The MED metric is intended to be used only between two neighboring ASes. It isn’t communicated to ASes beyond the neighboring AS. For this reason, the use of the MED in balancing incoming traffic is limited to the situation where there is more than one connection between two ASes: setting a higher MED for one route will make the traffic flow over the other. This is useful when one of the connections is of a much higher bandwidth, and the second one is a lower-bandwidth backup. Because you don’t know whether the bgp bestpath med missing-as-worst command is in effect on the router terminating your connections at the other end, always set MEDs for the routes over both connections, as is shown in Example 6-11.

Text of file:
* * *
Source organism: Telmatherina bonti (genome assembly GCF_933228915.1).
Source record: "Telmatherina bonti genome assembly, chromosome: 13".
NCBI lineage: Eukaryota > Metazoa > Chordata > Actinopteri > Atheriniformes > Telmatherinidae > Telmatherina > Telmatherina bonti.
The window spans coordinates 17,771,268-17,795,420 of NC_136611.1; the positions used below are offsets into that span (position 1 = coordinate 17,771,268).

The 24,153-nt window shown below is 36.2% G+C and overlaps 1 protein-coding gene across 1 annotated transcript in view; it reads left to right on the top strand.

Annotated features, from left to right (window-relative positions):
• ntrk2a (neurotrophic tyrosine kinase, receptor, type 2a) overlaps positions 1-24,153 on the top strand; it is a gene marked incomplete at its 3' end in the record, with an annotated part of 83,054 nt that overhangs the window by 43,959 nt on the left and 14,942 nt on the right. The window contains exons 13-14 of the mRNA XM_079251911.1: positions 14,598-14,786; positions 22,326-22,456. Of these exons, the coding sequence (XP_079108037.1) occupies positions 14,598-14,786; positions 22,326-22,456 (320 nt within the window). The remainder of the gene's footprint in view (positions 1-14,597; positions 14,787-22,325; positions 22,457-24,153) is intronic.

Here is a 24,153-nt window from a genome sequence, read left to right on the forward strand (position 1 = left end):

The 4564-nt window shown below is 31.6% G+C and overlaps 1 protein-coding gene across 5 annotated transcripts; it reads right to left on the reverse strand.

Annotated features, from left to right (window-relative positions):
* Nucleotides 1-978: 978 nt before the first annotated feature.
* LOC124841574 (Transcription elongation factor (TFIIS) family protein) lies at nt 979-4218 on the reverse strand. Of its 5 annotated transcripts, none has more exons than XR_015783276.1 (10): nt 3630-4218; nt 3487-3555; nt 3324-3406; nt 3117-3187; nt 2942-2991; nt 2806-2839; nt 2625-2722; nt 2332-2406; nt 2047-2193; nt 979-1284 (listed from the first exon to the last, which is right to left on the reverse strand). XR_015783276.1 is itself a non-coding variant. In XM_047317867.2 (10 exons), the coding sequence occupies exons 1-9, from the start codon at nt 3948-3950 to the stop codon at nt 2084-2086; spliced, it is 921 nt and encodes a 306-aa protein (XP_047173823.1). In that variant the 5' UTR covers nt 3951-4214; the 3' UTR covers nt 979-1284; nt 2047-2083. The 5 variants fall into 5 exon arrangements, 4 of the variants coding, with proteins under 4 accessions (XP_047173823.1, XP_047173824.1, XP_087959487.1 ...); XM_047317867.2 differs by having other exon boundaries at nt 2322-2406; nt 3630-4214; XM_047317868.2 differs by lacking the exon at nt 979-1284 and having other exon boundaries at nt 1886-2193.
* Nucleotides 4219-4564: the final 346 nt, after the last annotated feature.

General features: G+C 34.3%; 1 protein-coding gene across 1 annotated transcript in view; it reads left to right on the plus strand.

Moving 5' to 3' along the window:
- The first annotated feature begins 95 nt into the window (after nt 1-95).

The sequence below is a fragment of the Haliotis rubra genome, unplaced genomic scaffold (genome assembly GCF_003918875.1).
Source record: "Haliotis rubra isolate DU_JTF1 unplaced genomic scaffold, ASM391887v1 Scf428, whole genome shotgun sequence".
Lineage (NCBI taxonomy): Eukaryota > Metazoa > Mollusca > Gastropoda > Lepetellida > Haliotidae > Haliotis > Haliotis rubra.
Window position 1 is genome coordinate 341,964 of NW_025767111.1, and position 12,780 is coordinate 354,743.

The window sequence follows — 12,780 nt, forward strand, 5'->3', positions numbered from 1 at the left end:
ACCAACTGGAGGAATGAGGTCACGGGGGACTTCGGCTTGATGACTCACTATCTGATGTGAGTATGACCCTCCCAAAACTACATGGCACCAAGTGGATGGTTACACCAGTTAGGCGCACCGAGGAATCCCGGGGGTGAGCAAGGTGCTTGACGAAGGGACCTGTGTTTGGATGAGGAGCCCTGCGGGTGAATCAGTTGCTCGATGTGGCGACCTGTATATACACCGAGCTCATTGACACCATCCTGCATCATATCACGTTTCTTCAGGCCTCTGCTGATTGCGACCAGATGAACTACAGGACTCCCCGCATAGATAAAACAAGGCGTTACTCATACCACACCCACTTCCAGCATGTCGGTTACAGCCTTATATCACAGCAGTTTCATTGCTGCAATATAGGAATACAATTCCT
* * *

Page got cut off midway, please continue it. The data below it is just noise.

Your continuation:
Example 6-11. Setting outbound MED values
! router bgp 60055 neighbor 18.104.22.168 remote-as 40077 neighbor 22.214.171.124 route-map ispa-out out neighbor 126.96.36.199 remote-as 50066 neighbor 188.8.131.52 route-map ispb-out out ! route-map ispa-out permit 10 set metric 10 ! route-map ispb-out permit 10 set metric 20 !
We are now trying to influence incoming traffic, so we have to manipulate outgoing routing updates and apply the route maps to the neighbors using the neighbor ... route-map ... out command.
The MED metric you see in the BGP table is never announced to eBGP neighbors. If you want a neighbor to receive a MED, you have to configure an outbound route map to set the MED for this neighbor.
When you bring up your second BGP session, ...